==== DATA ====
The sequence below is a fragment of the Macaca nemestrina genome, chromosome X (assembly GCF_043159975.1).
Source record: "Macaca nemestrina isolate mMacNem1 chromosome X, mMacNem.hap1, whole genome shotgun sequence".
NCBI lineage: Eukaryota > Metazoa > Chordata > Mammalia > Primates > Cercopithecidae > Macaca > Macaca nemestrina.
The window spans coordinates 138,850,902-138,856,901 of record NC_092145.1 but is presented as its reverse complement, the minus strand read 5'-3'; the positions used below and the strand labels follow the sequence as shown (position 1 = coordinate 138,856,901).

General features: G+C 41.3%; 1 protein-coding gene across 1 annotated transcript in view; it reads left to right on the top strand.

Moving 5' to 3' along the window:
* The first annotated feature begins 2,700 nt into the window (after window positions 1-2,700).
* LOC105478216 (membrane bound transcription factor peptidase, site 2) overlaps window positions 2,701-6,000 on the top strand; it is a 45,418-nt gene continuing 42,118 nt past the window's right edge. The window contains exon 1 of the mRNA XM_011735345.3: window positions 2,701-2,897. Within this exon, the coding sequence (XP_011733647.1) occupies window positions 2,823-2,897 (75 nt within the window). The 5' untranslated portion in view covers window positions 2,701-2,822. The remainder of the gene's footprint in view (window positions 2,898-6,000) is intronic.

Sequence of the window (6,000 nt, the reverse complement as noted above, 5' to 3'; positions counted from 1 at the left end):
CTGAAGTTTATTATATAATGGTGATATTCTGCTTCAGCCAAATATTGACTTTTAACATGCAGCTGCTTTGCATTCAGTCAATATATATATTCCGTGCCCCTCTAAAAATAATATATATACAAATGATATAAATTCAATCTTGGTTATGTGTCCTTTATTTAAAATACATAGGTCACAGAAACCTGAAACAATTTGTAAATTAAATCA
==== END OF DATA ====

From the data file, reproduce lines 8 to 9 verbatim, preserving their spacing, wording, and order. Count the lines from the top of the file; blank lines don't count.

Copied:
* LOC105478216 (membrane bound transcription factor peptidase, site 2) overlaps window positions 2,701-6,000 on the top strand; it is a 45,418-nt gene continuing 42,118 nt past the window's right edge. The window contains exon 1 of the mRNA XM_011735345.3: window positions 2,701-2,897. Within this exon, the coding sequence (XP_011733647.1) occupies window positions 2,823-2,897 (75 nt within the window). The 5' untranslated portion in view covers window positions 2,701-2,822. The remainder of the gene's footprint in view (window positions 2,898-6,000) is intronic.

Sequence of the window (6,000 nt, the reverse complement as noted above, 5' to 3'; positions counted from 1 at the left end):